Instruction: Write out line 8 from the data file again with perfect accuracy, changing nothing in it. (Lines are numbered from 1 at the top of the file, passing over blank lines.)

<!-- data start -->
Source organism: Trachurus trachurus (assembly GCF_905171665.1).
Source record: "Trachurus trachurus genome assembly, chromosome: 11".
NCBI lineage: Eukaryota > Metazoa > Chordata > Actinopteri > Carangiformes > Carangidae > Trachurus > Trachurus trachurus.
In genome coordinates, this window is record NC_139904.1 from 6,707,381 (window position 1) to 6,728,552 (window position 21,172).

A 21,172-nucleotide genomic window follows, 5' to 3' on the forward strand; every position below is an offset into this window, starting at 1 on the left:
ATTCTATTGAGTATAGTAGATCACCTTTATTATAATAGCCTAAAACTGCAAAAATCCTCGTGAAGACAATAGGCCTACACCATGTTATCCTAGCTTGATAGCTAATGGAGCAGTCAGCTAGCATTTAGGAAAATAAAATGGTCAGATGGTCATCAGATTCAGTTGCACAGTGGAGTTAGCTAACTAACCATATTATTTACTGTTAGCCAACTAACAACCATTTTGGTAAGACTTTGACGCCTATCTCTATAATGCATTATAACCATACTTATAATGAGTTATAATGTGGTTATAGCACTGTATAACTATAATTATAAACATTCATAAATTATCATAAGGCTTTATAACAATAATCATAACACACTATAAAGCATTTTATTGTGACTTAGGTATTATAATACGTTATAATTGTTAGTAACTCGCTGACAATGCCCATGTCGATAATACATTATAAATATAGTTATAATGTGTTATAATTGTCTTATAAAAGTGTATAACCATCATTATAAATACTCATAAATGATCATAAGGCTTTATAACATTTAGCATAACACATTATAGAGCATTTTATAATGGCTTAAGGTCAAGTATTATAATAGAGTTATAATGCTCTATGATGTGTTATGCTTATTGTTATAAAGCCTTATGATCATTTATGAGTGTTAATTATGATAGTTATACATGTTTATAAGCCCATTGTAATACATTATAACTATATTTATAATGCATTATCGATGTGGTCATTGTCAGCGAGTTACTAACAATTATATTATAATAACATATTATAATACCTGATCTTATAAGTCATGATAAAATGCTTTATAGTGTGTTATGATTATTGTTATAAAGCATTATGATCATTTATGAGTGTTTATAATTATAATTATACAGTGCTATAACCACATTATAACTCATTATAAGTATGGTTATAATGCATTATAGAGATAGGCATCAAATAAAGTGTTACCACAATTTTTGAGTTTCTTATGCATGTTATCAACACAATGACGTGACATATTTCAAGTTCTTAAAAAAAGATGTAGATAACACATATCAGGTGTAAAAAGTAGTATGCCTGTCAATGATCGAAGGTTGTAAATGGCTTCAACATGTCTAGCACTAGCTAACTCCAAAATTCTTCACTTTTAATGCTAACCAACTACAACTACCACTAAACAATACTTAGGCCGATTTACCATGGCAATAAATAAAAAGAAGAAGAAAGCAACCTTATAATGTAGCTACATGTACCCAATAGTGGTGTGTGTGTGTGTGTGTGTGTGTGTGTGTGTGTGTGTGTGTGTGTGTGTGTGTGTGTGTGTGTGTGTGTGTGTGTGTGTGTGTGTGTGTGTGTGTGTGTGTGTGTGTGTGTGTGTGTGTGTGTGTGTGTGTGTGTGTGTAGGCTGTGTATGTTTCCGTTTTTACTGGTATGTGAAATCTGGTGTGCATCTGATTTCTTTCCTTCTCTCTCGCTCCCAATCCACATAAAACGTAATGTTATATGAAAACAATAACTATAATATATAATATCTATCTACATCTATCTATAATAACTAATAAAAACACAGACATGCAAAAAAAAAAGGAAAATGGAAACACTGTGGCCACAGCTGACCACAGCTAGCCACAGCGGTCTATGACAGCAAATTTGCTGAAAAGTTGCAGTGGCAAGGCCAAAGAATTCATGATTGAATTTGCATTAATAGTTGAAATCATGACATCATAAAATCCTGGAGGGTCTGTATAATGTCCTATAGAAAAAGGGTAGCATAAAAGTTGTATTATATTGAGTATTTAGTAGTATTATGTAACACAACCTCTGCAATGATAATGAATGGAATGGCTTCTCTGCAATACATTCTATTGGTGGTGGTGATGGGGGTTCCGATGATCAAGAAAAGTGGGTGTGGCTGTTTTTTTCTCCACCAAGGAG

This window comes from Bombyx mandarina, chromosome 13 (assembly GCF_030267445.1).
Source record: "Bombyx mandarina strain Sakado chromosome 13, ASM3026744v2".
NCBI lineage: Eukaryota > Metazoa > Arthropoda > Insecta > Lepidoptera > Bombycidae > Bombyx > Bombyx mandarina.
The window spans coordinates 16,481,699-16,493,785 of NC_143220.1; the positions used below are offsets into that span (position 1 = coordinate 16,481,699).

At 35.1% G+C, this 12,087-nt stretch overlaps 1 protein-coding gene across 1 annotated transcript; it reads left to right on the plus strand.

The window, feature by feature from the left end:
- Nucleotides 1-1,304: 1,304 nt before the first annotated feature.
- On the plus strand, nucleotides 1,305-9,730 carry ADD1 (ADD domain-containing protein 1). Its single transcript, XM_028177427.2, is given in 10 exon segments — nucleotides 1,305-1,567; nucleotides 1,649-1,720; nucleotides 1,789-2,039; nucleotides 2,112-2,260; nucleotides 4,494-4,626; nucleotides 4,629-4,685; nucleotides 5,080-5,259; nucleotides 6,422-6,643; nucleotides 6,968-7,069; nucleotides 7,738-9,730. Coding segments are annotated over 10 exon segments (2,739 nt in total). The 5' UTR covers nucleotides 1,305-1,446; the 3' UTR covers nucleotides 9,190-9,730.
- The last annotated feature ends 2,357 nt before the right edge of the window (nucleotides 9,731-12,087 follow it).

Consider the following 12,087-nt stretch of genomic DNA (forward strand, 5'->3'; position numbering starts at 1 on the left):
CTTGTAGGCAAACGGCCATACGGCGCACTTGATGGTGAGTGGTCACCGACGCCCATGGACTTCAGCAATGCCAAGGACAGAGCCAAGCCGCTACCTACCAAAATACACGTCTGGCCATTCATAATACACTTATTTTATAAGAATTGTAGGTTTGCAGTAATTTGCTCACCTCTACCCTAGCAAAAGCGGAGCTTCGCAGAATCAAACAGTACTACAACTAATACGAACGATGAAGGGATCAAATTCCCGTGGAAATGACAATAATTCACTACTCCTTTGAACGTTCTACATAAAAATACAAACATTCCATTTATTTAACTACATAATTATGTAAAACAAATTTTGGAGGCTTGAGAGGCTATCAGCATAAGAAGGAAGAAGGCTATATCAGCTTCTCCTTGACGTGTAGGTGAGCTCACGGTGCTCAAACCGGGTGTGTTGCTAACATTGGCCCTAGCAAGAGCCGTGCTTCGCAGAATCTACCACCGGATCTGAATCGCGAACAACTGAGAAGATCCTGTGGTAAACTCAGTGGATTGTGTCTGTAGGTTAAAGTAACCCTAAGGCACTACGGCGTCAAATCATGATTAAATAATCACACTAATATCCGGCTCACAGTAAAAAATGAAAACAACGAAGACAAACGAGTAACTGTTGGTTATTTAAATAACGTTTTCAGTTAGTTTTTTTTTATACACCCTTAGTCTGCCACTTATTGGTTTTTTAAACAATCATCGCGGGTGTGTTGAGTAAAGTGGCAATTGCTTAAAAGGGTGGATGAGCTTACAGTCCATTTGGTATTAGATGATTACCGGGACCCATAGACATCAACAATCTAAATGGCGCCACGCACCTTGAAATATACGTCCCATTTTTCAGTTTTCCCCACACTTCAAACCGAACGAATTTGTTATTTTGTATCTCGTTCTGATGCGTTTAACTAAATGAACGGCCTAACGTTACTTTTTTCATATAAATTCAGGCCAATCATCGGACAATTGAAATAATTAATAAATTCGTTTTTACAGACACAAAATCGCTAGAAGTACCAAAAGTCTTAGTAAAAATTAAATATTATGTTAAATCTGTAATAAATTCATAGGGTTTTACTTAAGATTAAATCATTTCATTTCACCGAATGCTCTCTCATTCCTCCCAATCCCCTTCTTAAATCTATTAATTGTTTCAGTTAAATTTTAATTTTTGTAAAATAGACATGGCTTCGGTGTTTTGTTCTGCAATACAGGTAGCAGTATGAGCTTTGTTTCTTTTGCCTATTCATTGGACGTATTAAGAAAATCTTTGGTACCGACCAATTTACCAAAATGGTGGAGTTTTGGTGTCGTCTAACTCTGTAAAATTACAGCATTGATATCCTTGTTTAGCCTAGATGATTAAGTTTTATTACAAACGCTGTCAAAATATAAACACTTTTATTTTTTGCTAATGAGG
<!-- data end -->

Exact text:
Source record: "Bombyx mandarina strain Sakado chromosome 13, ASM3026744v2".